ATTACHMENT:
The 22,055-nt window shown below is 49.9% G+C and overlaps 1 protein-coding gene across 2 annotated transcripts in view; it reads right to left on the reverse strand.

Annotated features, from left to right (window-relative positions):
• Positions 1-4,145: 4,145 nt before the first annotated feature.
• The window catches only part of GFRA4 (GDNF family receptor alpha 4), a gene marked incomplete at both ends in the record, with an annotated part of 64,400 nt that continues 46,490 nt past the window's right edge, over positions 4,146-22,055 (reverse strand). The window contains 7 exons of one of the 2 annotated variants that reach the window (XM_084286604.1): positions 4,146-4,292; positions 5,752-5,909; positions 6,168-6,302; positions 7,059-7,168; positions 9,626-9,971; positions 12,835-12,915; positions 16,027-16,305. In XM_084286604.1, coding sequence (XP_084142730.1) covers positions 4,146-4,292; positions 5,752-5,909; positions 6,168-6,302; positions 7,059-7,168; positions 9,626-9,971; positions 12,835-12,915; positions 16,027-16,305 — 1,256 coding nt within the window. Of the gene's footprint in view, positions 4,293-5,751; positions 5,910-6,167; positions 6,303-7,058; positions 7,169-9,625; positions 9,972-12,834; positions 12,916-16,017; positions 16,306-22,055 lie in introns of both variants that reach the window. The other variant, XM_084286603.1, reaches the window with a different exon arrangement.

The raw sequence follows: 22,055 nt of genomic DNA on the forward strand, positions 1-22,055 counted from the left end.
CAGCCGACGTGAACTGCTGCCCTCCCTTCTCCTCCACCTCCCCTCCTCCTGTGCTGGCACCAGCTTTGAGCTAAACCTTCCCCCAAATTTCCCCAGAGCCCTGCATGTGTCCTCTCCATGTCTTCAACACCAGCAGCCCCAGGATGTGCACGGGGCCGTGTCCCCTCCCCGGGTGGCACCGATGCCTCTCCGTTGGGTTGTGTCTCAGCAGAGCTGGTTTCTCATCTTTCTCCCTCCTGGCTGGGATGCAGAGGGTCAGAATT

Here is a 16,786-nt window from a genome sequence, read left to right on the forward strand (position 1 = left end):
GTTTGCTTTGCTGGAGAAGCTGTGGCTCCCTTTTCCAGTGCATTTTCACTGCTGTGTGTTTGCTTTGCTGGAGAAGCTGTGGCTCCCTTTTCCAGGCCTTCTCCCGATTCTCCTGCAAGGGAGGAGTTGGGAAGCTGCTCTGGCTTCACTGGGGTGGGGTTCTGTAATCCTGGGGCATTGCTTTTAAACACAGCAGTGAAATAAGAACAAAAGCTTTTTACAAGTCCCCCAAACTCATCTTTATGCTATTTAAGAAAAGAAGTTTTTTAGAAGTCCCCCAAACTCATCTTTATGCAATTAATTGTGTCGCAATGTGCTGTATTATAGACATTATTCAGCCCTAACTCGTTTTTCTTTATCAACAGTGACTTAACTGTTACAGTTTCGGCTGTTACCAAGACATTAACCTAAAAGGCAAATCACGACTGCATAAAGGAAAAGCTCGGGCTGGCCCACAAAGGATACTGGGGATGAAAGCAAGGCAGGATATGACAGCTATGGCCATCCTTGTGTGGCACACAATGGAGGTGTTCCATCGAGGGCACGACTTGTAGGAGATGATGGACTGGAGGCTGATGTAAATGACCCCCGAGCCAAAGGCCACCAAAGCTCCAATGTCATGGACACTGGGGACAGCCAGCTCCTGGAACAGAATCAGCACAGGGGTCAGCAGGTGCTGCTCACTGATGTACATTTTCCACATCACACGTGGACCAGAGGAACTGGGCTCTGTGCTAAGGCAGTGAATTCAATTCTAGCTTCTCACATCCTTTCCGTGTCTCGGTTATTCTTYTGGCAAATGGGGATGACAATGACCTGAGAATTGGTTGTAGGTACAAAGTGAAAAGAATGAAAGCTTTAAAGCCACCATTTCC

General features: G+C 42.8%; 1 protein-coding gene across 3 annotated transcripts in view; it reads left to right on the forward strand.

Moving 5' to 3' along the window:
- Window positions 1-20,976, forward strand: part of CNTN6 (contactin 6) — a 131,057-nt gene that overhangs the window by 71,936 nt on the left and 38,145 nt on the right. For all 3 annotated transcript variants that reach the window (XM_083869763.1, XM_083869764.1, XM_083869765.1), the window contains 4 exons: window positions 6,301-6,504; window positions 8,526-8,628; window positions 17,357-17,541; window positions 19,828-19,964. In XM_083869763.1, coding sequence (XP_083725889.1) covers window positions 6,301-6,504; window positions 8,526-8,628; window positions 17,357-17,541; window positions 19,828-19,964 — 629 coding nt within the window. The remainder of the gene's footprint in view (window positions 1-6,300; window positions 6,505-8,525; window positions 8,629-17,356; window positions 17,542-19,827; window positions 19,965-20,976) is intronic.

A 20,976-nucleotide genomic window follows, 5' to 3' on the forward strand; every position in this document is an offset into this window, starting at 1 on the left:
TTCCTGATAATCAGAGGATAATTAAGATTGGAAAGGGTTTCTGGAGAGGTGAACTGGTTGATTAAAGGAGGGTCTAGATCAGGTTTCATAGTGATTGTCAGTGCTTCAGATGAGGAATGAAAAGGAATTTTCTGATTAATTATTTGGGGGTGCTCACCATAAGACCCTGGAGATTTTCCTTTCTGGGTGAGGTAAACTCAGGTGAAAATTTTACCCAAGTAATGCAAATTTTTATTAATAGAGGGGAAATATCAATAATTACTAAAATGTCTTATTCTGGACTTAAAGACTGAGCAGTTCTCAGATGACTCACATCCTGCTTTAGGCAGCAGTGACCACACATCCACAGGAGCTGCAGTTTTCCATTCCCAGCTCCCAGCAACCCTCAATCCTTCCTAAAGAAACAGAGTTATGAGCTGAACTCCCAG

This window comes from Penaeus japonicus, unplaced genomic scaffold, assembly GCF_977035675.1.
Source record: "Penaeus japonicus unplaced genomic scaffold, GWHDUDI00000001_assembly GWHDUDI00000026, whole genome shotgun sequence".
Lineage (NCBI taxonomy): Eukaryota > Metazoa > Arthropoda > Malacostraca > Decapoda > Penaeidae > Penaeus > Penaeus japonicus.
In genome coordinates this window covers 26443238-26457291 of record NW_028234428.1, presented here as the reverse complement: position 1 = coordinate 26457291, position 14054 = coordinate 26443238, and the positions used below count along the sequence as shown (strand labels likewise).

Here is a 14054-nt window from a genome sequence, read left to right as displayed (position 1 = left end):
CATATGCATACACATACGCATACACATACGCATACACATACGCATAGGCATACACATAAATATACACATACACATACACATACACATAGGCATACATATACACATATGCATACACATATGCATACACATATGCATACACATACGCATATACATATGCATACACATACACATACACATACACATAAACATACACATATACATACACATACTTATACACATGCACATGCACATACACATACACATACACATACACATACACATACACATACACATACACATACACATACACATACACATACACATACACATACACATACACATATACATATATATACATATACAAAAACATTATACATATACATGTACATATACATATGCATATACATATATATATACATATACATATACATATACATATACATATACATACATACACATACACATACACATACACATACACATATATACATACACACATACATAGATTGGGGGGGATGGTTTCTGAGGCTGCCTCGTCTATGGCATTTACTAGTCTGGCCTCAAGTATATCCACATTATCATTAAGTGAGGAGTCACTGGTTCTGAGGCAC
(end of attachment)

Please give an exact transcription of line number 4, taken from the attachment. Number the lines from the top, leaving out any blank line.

• The window catches only part of GFRA4 (GDNF family receptor alpha 4), a gene marked incomplete at both ends in the record, with an annotated part of 64,400 nt that continues 46,490 nt past the window's right edge, over positions 4,146-22,055 (reverse strand). The window contains 7 exons of one of the 2 annotated variants that reach the window (XM_084286604.1): positions 4,146-4,292; positions 5,752-5,909; positions 6,168-6,302; positions 7,059-7,168; positions 9,626-9,971; positions 12,835-12,915; positions 16,027-16,305. In XM_084286604.1, coding sequence (XP_084142730.1) covers positions 4,146-4,292; positions 5,752-5,909; positions 6,168-6,302; positions 7,059-7,168; positions 9,626-9,971; positions 12,835-12,915; positions 16,027-16,305 — 1,256 coding nt within the window. Of the gene's footprint in view, positions 4,293-5,751; positions 5,910-6,167; positions 6,303-7,058; positions 7,169-9,625; positions 9,972-12,834; positions 12,916-16,017; positions 16,306-22,055 lie in introns of both variants that reach the window. The other variant, XM_084286603.1, reaches the window with a different exon arrangement.